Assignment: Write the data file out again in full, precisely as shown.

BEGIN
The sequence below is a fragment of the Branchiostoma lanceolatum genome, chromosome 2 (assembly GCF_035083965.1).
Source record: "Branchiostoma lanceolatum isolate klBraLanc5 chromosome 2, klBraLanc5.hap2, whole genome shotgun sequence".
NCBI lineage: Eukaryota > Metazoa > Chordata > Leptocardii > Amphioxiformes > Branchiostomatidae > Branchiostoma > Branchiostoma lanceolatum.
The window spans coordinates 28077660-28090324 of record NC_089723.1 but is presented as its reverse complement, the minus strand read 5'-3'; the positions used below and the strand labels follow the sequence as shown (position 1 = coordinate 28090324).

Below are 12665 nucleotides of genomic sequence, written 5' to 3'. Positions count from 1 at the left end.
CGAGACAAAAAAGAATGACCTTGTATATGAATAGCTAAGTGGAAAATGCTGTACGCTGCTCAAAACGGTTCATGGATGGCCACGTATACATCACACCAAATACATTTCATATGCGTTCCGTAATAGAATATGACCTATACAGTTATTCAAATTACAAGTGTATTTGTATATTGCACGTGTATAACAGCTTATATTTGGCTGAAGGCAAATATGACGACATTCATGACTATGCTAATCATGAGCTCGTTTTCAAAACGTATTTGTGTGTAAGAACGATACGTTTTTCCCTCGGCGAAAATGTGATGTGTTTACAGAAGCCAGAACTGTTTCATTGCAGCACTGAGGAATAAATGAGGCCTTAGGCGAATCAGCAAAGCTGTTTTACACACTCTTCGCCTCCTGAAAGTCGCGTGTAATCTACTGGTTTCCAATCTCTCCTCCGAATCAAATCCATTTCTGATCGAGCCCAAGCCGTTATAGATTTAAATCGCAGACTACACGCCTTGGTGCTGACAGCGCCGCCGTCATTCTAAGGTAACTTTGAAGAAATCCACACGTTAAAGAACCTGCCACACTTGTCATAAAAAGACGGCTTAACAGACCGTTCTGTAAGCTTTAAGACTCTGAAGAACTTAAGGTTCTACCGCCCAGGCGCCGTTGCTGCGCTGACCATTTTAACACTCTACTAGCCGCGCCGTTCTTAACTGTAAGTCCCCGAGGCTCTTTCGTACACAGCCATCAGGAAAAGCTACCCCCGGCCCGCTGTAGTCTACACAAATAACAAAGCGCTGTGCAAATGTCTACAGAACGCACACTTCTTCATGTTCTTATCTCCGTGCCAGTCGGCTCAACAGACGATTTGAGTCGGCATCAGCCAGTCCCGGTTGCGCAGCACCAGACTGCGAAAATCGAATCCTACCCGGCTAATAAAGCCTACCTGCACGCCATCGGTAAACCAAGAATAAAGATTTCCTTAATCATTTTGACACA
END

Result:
The sequence below is a fragment of the Branchiostoma lanceolatum genome, chromosome 2 (assembly GCF_035083965.1).
Source record: "Branchiostoma lanceolatum isolate klBraLanc5 chromosome 2, klBraLanc5.hap2, whole genome shotgun sequence".
NCBI lineage: Eukaryota > Metazoa > Chordata > Leptocardii > Amphioxiformes > Branchiostomatidae > Branchiostoma > Branchiostoma lanceolatum.
The window spans coordinates 28077660-28090324 of record NC_089723.1 but is presented as its reverse complement, the minus strand read 5'-3'; the positions used below and the strand labels follow the sequence as shown (position 1 = coordinate 28090324).

Below are 12665 nucleotides of genomic sequence, written 5' to 3'. Positions count from 1 at the left end.
CGAGACAAAAAAGAATGACCTTGTATATGAATAGCTAAGTGGAAAATGCTGTACGCTGCTCAAAACGGTTCATGGATGGCCACGTATACATCACACCAAATACATTTCATATGCGTTCCGTAATAGAATATGACCTATACAGTTATTCAAATTACAAGTGTATTTGTATATTGCACGTGTATAACAGCTTATATTTGGCTGAAGGCAAATATGACGACATTCATGACTATGCTAATCATGAGCTCGTTTTCAAAACGTATTTGTGTGTAAGAACGATACGTTTTTCCCTCGGCGAAAATGTGATGTGTTTACAGAAGCCAGAACTGTTTCATTGCAGCACTGAGGAATAAATGAGGCCTTAGGCGAATCAGCAAAGCTGTTTTACACACTCTTCGCCTCCTGAAAGTCGCGTGTAATCTACTGGTTTCCAATCTCTCCTCCGAATCAAATCCATTTCTGATCGAGCCCAAGCCGTTATAGATTTAAATCGCAGACTACACGCCTTGGTGCTGACAGCGCCGCCGTCATTCTAAGGTAACTTTGAAGAAATCCACACGTTAAAGAACCTGCCACACTTGTCATAAAAAGACGGCTTAACAGACCGTTCTGTAAGCTTTAAGACTCTGAAGAACTTAAGGTTCTACCGCCCAGGCGCCGTTGCTGCGCTGACCATTTTAACACTCTACTAGCCGCGCCGTTCTTAACTGTAAGTCCCCGAGGCTCTTTCGTACACAGCCATCAGGAAAAGCTACCCCCGGCCCGCTGTAGTCTACACAAATAACAAAGCGCTGTGCAAATGTCTACAGAACGCACACTTCTTCATGTTCTTATCTCCGTGCCAGTCGGCTCAACAGACGATTTGAGTCGGCATCAGCCAGTCCCGGTTGCGCAGCACCAGACTGCGAAAATCGAATCCTACCCGGCTAATAAAGCCTACCTGCACGCCATCGGTAAACCAAGAATAAAGATTTCCTTAATCATTTTGACACA